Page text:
According to the study, nine other cities are more fitness-friendly than this biking-hiking-running-skiing-walking-climbing loving town.
SmartAsset describes fitness-friendly cities as those that tend to be walkable, offer few fast food eateries and plenty of healthier eating restaurants, and present plenty of places to workout in. Having ample workout facilities overcomes crowded or far away gyms that can deter people from exercising regularly.
Boulder scores in the top 15 for the percent of residents who walk or bike to work and the number of fitness professionals per 10,000 residents. In fact, Boulder has a top 25 score in the number of fitness businesses. However, the cost of getting fitness help from a professional lowered Boulder’s overall score. The city ranks 337 out of 340 for the affordability of professional fitness help.
In No.1-ranked Missoula, Montana, residents walk or bike to work at a rate of around one in 11. The city’s transportation design makes walking or biking not only possible, but enjoyable.
With two Iowa cities in the top 10 – No. 3 Iowa City and No. 9 Ames – it’s clear that Iowans are doing a lot right when it comes to fitness. Around 11 percent of Iowa City residents walk or bike to work – the fifth-highest rate in the study, according to SmartAsset.
The top 10 cities are:
- Missoula, Montana
- La Crosse-Onalaska, Wisconsin-Minnesota
- Iowa City, Iowa
- Ocean City, New Jersey
- Bend-Redmond, Oregon
- Napa, California
- State College, Pennsylvania
- Harrisonburg, Virginia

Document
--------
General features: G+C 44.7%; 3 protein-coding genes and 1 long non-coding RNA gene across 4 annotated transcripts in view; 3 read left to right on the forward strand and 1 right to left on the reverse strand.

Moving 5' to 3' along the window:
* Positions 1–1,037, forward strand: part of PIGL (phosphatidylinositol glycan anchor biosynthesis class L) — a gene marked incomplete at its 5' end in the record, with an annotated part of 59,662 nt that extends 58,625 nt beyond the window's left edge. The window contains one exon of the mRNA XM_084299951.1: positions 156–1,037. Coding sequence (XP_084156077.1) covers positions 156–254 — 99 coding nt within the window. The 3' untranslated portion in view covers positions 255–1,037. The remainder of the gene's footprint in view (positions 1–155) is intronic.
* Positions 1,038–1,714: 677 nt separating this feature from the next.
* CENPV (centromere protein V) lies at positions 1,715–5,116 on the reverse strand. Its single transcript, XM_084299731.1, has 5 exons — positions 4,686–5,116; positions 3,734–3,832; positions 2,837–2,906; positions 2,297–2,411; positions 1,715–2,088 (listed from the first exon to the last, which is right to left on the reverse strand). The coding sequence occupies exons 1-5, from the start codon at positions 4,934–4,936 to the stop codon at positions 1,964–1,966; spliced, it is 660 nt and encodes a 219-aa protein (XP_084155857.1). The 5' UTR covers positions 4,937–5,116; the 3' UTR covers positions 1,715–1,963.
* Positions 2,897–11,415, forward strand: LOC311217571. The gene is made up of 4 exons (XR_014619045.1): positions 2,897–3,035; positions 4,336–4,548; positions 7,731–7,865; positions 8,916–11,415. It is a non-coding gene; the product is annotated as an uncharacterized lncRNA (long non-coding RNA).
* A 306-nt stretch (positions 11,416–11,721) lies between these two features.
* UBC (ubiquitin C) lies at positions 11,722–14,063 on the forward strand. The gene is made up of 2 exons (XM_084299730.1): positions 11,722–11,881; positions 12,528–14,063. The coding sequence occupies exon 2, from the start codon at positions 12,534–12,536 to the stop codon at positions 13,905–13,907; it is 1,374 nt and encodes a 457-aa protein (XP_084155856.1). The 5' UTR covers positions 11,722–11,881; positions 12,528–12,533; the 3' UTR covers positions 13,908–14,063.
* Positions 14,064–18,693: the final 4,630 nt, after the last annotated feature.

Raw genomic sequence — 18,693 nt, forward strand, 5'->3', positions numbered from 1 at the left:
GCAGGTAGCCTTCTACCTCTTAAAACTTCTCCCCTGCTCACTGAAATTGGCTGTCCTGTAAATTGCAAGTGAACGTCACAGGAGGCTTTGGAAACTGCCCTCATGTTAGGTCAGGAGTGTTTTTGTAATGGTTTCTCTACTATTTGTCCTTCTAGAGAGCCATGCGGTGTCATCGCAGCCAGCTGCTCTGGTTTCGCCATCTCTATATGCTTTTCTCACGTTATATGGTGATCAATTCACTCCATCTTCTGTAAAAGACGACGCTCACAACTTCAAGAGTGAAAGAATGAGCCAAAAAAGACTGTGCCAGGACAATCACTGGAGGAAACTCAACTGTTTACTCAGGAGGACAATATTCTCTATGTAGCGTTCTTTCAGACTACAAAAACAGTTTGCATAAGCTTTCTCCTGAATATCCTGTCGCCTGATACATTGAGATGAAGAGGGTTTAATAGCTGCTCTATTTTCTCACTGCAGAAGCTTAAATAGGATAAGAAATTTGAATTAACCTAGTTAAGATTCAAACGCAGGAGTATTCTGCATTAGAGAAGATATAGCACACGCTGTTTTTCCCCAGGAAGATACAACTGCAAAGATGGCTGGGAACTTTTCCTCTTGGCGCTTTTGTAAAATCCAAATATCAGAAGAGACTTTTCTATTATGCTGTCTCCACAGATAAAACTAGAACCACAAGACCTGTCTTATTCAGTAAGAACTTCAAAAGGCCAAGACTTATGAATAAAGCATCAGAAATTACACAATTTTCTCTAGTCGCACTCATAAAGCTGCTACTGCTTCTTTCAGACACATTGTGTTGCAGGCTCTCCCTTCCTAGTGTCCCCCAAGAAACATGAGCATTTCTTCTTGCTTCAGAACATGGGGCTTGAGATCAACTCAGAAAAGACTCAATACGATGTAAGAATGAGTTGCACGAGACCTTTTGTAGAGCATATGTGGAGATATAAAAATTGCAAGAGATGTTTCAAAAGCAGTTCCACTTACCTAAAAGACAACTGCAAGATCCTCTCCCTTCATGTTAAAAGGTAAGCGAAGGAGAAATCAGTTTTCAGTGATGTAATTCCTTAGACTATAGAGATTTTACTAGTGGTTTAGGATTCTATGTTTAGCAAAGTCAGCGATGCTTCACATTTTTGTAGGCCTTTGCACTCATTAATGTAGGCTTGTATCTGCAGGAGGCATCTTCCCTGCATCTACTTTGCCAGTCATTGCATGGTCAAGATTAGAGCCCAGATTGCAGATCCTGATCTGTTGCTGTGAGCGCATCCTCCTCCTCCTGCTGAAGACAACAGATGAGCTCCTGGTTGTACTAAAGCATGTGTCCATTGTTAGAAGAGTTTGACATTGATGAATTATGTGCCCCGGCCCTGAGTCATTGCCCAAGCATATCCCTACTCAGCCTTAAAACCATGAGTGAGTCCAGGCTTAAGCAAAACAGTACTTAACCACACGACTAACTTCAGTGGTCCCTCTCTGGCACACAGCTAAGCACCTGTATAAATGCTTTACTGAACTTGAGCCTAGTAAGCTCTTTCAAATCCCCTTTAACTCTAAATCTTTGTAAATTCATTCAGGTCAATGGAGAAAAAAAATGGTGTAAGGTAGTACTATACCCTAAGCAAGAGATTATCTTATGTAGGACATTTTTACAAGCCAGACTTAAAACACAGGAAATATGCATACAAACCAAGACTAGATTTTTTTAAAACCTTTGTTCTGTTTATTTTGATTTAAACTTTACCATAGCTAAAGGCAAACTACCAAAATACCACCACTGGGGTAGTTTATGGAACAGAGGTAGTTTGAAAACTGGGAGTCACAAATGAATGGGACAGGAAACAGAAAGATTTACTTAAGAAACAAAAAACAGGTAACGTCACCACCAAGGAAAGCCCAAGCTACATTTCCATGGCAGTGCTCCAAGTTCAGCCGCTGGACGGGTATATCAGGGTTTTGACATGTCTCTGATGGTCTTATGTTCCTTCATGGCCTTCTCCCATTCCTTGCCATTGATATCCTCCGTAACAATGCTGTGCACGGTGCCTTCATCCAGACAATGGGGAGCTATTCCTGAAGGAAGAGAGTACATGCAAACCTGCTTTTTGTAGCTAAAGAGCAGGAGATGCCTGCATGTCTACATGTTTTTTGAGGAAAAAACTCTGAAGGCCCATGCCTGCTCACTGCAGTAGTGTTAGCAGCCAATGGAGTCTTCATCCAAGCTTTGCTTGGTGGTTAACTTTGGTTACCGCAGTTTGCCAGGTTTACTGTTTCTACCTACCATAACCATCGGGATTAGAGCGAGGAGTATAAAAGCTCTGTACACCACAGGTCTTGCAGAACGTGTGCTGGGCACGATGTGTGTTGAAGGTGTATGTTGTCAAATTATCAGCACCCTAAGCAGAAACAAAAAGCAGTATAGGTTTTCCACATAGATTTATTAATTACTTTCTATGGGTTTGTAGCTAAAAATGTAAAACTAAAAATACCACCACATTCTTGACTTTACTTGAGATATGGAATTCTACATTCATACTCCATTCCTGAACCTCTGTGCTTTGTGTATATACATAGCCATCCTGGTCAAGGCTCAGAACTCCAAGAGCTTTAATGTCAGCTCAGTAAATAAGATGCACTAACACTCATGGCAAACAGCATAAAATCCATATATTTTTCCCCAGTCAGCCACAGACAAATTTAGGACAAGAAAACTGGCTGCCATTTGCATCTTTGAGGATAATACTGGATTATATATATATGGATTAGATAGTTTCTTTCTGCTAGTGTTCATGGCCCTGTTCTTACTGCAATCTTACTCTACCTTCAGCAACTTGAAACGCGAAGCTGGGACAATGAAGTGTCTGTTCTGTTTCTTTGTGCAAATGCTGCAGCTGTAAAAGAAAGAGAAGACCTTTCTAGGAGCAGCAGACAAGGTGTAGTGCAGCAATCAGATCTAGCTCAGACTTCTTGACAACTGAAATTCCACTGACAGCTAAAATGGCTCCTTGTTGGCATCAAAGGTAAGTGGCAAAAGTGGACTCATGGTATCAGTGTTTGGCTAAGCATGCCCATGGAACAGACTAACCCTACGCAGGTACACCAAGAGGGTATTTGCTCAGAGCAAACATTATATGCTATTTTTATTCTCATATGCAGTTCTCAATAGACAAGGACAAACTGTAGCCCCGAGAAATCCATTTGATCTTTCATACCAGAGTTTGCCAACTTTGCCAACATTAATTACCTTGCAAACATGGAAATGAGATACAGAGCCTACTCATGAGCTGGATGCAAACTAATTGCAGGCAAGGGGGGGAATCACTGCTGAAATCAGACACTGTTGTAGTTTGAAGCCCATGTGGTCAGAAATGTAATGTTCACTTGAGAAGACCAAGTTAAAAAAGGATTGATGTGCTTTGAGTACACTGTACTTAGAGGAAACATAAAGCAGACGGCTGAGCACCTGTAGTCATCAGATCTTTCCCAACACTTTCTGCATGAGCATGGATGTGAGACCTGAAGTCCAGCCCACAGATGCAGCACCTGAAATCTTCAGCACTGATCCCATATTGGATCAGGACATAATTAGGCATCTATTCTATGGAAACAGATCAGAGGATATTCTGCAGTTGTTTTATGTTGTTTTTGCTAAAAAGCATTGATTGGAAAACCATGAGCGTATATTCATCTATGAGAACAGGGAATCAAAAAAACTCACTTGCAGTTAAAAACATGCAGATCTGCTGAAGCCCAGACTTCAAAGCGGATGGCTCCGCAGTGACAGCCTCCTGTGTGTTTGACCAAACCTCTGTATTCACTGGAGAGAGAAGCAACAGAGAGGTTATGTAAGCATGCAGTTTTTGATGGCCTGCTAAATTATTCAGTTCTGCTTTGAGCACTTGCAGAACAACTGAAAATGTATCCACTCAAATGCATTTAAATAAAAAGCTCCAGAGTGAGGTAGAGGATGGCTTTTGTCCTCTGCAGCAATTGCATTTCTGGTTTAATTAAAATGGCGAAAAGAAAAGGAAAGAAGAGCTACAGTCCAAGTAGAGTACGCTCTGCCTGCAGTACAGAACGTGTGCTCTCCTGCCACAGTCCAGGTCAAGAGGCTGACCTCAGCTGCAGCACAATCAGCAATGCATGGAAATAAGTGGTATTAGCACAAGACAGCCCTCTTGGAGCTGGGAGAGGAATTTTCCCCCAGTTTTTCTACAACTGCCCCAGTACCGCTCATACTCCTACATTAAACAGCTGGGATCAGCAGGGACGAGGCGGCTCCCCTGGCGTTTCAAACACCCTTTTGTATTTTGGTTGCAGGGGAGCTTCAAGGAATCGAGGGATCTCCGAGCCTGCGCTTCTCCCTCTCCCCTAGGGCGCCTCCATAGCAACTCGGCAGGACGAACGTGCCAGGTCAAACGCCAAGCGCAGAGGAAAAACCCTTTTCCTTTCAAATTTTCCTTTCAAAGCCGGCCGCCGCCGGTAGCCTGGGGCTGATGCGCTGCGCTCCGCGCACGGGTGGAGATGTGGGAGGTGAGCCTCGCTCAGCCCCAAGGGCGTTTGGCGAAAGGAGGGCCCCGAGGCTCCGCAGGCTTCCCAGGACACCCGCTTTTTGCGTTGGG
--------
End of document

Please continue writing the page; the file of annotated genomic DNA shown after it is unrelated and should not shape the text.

- Ames, Iowa
- Boulder, Colorado
Data for 340 metros was analyzed by SmartAsset to determine America’s most fitness-friendly cities. Metrics include the percent of those who walk or bike to work, number of fitness jobs, cost of hiring a personal fitness instructor, number of fitness establishments and prevalence of fast food restaurants. The final factor – fast food eateries – is calculated as a negative.
Get all the details on each city at https://smartasset.com/mortgage/fitness-friendly-places-2018
Posted by Tom Kalinski Founder RE/MAX of Boulder on Friday, April 20th, 2018 at 10:40am.
The real estate market in Boulder County is red hot, which makes maintaining your mortgage approval a must if you’re shopping for a home.
“It can be a lot of work to get your mortgage approved. Once it is approved, it is important not to make any major financial changes until you sign your final disclosure and the loan is closed,” says Jessica Shanahan, loan officer with Premier Lending.
To keep your mortgage approval, you need to know the financial moves not to make.
Your mortgage approval is primarily based on documenting your income and assets, your equity stake or down payment, your credit history and the cash you’ll have left over after the deal is done, according to Tuttle’s Real Estate Update.
After your mortgage is approved, don’t change any one of those qualifiers without first consulting your loan officer or you could lose your mortgage.
Here’s Real Estate Update’s list of what not to do:
Avoid Big Purchases
Don’t buy a new car or another large possession, or change the lease on your current car. It could show up on your credit report or bank statement. The new loan or purchase amount could tilt the debt-to-income ratio the lender used to approve your home loan, and your mortgage could vaporize.
Don’t Get New Credit
Don’t sign up for any new credit cards or other lines of credit, even for a zero interest rate. Resist all of those credit card offers that flow in after you get your mortgage approval.
Don’t Miss a Bill Payment or Pay Late
Pay your bills on time without fail, even if you dispute the charge. If you stop paying a bill, it can end up on your credit report and cause a problem with your mortgage.